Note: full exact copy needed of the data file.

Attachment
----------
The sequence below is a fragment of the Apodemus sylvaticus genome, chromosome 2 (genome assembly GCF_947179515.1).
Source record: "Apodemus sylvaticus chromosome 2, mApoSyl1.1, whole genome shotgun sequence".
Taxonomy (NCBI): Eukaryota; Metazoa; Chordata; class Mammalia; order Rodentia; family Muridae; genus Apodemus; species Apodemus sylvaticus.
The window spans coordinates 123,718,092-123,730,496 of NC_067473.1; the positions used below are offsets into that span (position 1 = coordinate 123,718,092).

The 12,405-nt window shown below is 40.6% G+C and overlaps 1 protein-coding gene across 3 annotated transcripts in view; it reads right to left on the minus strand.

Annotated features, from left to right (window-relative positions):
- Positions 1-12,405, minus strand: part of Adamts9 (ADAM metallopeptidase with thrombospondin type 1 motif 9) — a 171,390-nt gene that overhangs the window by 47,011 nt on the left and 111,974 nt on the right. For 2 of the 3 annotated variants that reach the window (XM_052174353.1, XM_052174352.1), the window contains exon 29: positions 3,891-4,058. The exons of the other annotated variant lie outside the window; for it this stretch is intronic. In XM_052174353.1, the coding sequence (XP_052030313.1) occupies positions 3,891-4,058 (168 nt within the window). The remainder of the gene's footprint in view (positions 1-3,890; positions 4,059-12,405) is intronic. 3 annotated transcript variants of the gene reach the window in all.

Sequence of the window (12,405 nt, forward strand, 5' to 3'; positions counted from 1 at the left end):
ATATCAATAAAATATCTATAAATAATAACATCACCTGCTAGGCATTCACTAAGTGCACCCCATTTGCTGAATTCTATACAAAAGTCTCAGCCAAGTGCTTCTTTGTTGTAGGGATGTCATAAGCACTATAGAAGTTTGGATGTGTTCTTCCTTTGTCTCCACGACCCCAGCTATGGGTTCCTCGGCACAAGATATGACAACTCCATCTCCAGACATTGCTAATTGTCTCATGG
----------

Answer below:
The sequence below is a fragment of the Apodemus sylvaticus genome, chromosome 2 (genome assembly GCF_947179515.1).
Source record: "Apodemus sylvaticus chromosome 2, mApoSyl1.1, whole genome shotgun sequence".
Taxonomy (NCBI): Eukaryota; Metazoa; Chordata; class Mammalia; order Rodentia; family Muridae; genus Apodemus; species Apodemus sylvaticus.
The window spans coordinates 123,718,092-123,730,496 of NC_067473.1; the positions used below are offsets into that span (position 1 = coordinate 123,718,092).

The 12,405-nt window shown below is 40.6% G+C and overlaps 1 protein-coding gene across 3 annotated transcripts in view; it reads right to left on the minus strand.

Annotated features, from left to right (window-relative positions):
- Positions 1-12,405, minus strand: part of Adamts9 (ADAM metallopeptidase with thrombospondin type 1 motif 9) — a 171,390-nt gene that overhangs the window by 47,011 nt on the left and 111,974 nt on the right. For 2 of the 3 annotated variants that reach the window (XM_052174353.1, XM_052174352.1), the window contains exon 29: positions 3,891-4,058. The exons of the other annotated variant lie outside the window; for it this stretch is intronic. In XM_052174353.1, the coding sequence (XP_052030313.1) occupies positions 3,891-4,058 (168 nt within the window). The remainder of the gene's footprint in view (positions 1-3,890; positions 4,059-12,405) is intronic. 3 annotated transcript variants of the gene reach the window in all.

Sequence of the window (12,405 nt, forward strand, 5' to 3'; positions counted from 1 at the left end):
ATATCAATAAAATATCTATAAATAATAACATCACCTGCTAGGCATTCACTAAGTGCACCCCATTTGCTGAATTCTATACAAAAGTCTCAGCCAAGTGCTTCTTTGTTGTAGGGATGTCATAAGCACTATAGAAGTTTGGATGTGTTCTTCCTTTGTCTCCACGACCCCAGCTATGGGTTCCTCGGCACAAGATATGACAACTCCATCTCCAGACATTGCTAATTGTCTCATGG